Catherine Burns Larmore Visiting Poet Series
The purpose of the Catherine Burns Larmore Poet Series, created by an endowment made in 2017 by Larmore’s daughter Catherine C. Larmore, is to attract poets for readings, symposia, workshops with students, festivals—events intended to enrich the lives of Emory & Henry College students.
We are proud to welcome Aurielle Marie—a Black and Queer poet, essayist, and cultural strategist surviving state violence—to the Emory & Henry campus as a Visiting Larmore Poet for 2023. They are the author of Gumbo Ya Ya and the winner of the 2020 Cave Canem poetry prize. She was a 2022 movement journalism fellow with Scalawag Magazine, a 2019 Lambda Literary Writer in Residence, and has received invitations to fellowships from Tin House, VONA, The Watering Hole, and Kopkind. Their work has been featured in American Poetry Review, the Poem-a-Day series, Teen Vogue, and The Guardian. A genderqueer filmmaker and storyteller, Aurielle writes about sex, systems, and The South from a Black Feminist lens.
Aurie Marie will give a public reading of her poetry on the Emory & Henry campus on October 18, 2023 at 7:00 p.m. at the McGlothlin Center for the Arts.
Catherine Burns Larmore
The elder child of Nora Shuler Burns and Clarence Clifton Burns, Catherine Burns was born on February 28, 1908, and grew up in Lebanon, Virginia. A love of literature and life-long learning was nurtured in the Burns household. Her mother graduated from Martha Washington College in Abingdon, and her father matriculated from Washington & Lee. The family had strong Methodist roots. Her grandfather, Rev. J. W. W. Shuler, took a “selective course” at Emory & Henry College. Later he became pastor of the Emory Circuit, preaching to its faculty and president. Her Uncle, Dr. R. P. “Fighting Bob” Shuler, gave the College’s baccalaureate address in 1931.
Catherine transferred from Harrisonburg State Teachers College to Emory & Henry in 1927 and shared a happy year there with her brother, C. C. Burns. Both were part of the Lebanon Club. Gregarious and charming in nature, she felt honored to be selected as May Queen in her senior year. In the Spring of 1930, Catherine joined the Thalian Literary Society, whose entrance requirement was to say an original poem.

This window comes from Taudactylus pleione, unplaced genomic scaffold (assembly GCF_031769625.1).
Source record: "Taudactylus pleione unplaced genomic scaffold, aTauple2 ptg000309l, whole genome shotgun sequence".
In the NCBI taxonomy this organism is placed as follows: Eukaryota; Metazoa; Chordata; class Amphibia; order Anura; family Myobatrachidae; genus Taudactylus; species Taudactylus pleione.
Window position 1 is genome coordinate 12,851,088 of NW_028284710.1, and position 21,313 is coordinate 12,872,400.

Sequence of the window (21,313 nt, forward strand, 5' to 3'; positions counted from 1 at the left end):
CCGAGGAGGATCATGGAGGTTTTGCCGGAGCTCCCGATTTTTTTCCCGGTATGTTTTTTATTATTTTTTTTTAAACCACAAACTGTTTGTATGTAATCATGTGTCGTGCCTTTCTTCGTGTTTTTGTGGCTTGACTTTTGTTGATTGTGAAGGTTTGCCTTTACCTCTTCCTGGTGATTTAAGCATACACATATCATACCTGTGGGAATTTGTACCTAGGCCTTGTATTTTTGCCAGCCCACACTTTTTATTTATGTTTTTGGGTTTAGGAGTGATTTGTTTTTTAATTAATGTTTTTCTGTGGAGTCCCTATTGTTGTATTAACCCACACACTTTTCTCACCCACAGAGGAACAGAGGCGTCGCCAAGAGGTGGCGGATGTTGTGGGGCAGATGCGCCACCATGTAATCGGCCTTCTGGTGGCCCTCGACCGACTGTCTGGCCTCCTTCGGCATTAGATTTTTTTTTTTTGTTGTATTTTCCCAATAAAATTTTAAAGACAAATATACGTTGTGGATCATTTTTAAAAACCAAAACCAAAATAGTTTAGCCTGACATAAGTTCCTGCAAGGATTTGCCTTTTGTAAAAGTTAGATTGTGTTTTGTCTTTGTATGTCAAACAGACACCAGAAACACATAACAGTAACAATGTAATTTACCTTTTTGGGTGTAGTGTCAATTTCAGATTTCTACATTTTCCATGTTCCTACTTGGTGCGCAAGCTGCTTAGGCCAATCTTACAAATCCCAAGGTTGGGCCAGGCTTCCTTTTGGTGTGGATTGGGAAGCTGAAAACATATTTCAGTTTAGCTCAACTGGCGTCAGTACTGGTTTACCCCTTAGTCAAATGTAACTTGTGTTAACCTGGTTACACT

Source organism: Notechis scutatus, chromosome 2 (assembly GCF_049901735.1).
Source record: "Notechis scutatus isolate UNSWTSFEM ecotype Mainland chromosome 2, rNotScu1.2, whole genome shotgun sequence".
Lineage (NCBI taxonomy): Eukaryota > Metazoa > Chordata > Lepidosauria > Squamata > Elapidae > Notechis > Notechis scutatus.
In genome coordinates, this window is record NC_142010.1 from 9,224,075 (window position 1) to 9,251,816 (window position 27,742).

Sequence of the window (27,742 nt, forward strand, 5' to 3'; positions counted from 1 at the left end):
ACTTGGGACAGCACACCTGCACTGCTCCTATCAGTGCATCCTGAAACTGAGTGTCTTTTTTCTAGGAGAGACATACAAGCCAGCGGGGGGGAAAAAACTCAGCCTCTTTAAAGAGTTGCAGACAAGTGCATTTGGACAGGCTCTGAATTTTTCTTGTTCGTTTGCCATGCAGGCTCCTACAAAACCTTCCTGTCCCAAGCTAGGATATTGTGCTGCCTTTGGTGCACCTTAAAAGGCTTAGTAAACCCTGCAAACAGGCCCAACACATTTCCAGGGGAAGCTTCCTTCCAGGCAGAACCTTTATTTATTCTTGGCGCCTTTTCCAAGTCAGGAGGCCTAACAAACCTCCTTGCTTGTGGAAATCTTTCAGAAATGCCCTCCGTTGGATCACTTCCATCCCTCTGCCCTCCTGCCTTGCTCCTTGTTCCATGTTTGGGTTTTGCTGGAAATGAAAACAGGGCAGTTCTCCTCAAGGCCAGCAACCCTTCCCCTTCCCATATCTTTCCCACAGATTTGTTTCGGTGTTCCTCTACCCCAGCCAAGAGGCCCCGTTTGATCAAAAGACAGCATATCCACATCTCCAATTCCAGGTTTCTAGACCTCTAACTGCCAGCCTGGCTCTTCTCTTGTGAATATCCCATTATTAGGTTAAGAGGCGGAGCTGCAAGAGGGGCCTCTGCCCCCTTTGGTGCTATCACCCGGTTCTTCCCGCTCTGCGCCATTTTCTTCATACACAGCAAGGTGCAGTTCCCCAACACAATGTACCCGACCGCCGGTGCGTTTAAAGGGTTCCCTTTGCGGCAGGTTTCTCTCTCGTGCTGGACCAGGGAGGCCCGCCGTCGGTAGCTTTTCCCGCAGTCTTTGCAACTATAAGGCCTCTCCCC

Upon graduation from Emory & Henry in 1930 with a 95 average in English over four years, Catherine joined the high school faculty in Saltville, Virginia. Some time later, while working in New York City, she was part of a contingent of women who took advanced studies at Columbia University. Encouraged by friends, Catherine returned to Appalachia to teach in Norris, Tennessee, for the TVA. After marrying Ashby M. Larmore in 1940, she moved to Kennet Square, Pennsylvania, where Ashby had his law practice. Catherine remained active as a learner while becoming the mother of three daughters. Skilled in engaging young minds and exciting them about literature, Catherine was sought after as a substitute teacher in secondary education by the local Pennsylvania school districts. For many years, she served as a member of the Board of Overseers for Westtown School, a co-educational Quaker boarding school. She also edited the book Westtown in Trust by Rachel K. Letchworth.
A descendant of the Burns clan of Scotland (brother of the poet Bobby Burns), Catherine found her love of poetry blossoming as a student at Emory & Henry College. Poetry was a form of expression she shared with her father and brothers, William Shuler Burns, an attorney, and Robert Oliver Burns, an internist. At age 70 Catherine attended a writer’s conference and joined a women’s poetry group with such notable Quakers as Elizabeth Gray Vining and Mary Hoxie Jones. She was the only unpublished poet who was a member of this distinguished coterie.
A rich live color, vivid red!
I’d like to make a poem
with a vivid red strand —
It would be glorious!
It would be grand!
No one would know
What my pattern would be
But that vivid red strand
That poem and me.
-Catherine Burns, circa 1928
Michael Chitwood, 2019
Safiya Sinclair, 2022
Catherine C. Larmore
Catherine C. Larmore, daughter of Catherine Burns Larmore, got to know Emory & Henry through visits with her mother’s college friends after their 50th reunion. In 1985 she journeyed with her mother to the campus for an alumni weekend gathering. The extraordinary bond of life long friendship among these graduates, the spirit of learning and community at the College campus, and the leadership of President Charles Sydnor and development officer Richard Trollinger deeply impressed her. She created the Catherine Burns Larmore Visiting Poet Series Endowment in 2018 as tribute to this collegial spirit; her mother’s wonderful gift of teaching, love of literature and expression through poetry; and the remarkable Burns family and its roots in Southwestern Virginia.